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Ousted Chicago Mayor Lori Lightfoot’s next job is to teach a LEADERSHIP course at Harvard

The embattled former Chicago mayor, who lost her re-election bid last month after serving just one term, will teach leadership at Harvard.

Lori Lightfoot, 60, presided over four years dominated by rising crime, war with teachers’ unions and police, and battles with the City Council. She resigned May 15 as the first mayor not to secure a second term in 40 years.

However, on Thursday, the Harvard Chan School of Public Health announced that Lightfoot would join its faculty for a semester in the fall.

Michelle Williams, the dean, praised Lightfoot for her “strong leadership in advocating for the health, equity and dignity of all Chicagoans.”

Lori Lightfoot is seen last month on her last day in office as Chicago mayor.  She was the first mayor in 40 years not to be re-elected.

Lori Lightfoot is seen last month on her last day in office as Chicago mayor. She was the first mayor in 40 years not to be re-elected.

Lightfoot will teach at the Harvard Chan School of Public Health in the fall for one semester

Lightfoot will teach at the Harvard Chan School of Public Health in the fall for one semester

Williams praised “his declaration of structural racism as a public health crisis” and his “innovative initiative to bring mental health services to libraries and shelters.”

Lightfoot, who told Politico on May 10 that she was “excited to be a full-time mom, a full-time wife, and a full-time private citizen,” said she was thrilled to land the prestigious job.

Michelle Williams, the school's dean, celebrated Lightfoot's appointment

Michelle Williams, the school’s dean, celebrated Lightfoot’s appointment

She was a lawyer before entering politics and had an acrimonious relationship with the Chicago Teachers Union, which saw an 11-day strike and two actions during the height of the COVID pandemic.

Lightfoot has taught courses on trial advocacy at the University of Chicago and Northwestern Law Schools.

“I have always loved teaching, and the opportunity to return to it is something that excites me,” he tweeted.

“I look forward to sharing the experiences and insights I’ve learned from governing at one of the most challenging times in American history with the @HarvardChanSPH community!”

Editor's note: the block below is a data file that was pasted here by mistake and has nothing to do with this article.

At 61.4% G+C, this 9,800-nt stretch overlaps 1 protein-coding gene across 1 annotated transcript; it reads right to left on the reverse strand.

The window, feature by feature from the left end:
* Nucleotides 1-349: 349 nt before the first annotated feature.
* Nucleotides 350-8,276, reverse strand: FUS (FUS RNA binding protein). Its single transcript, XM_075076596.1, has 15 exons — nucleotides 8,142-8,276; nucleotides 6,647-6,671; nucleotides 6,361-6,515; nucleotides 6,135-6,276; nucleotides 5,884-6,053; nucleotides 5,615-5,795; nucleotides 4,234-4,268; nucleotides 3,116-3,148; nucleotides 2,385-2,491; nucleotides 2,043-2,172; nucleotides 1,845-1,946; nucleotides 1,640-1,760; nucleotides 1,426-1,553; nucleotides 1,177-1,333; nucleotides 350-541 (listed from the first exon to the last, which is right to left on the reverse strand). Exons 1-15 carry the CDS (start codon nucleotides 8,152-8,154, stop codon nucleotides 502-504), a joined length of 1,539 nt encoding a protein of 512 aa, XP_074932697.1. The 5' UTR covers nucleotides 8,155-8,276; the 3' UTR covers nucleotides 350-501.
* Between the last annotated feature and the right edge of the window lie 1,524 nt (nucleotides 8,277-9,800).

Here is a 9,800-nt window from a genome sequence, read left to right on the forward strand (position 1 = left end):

Lightfoot said his wife, Amy, and their daughter will remain in Chicago while he accepts the eight-week fellowship at Harvard. Although this is a residential fellowship, Lightfoot said he hopes to travel back and forth from Chicago.

She follows in the footsteps of Bill de Blasio, the much-loathed mayor of New York, who taught at Harvard when he left office last year.

Bill de Blasio, former New York mayor, taught at Harvard after leaving office

Bill de Blasio, former New York mayor, taught at Harvard after leaving office

Lightfoot had a contentious relationship with the City Council (pictured)

Lightfoot had a contentious relationship with the City Council (pictured)

Lightfoot had a troubled relationship with the press: Newsmax pugilistic reporter William Kelly is seen in February 2022 having his microphone snatched away

Lightfoot had a troubled relationship with the press: Newsmax pugilistic reporter William Kelly is seen in February 2022 having his microphone snatched away

His appointment to teach leadership has drawn attention.

Lightfoot’s approval ratings for office were consistently low: In January of this year, only 9 percent of Chicagoans said their city was headed in the right direction.

At the time of the first round of the election, in February, she was the only candidate who had an unfavorable rating higher than her favorable rating: a net favorable rating of -10 percent.

She did not make it to the second round.

Lightfoot immediately clashed with City Council members, leading to angry scenes. He also had a distinctly cool relationship with the governor, JB Pritzker, a fellow Democrat.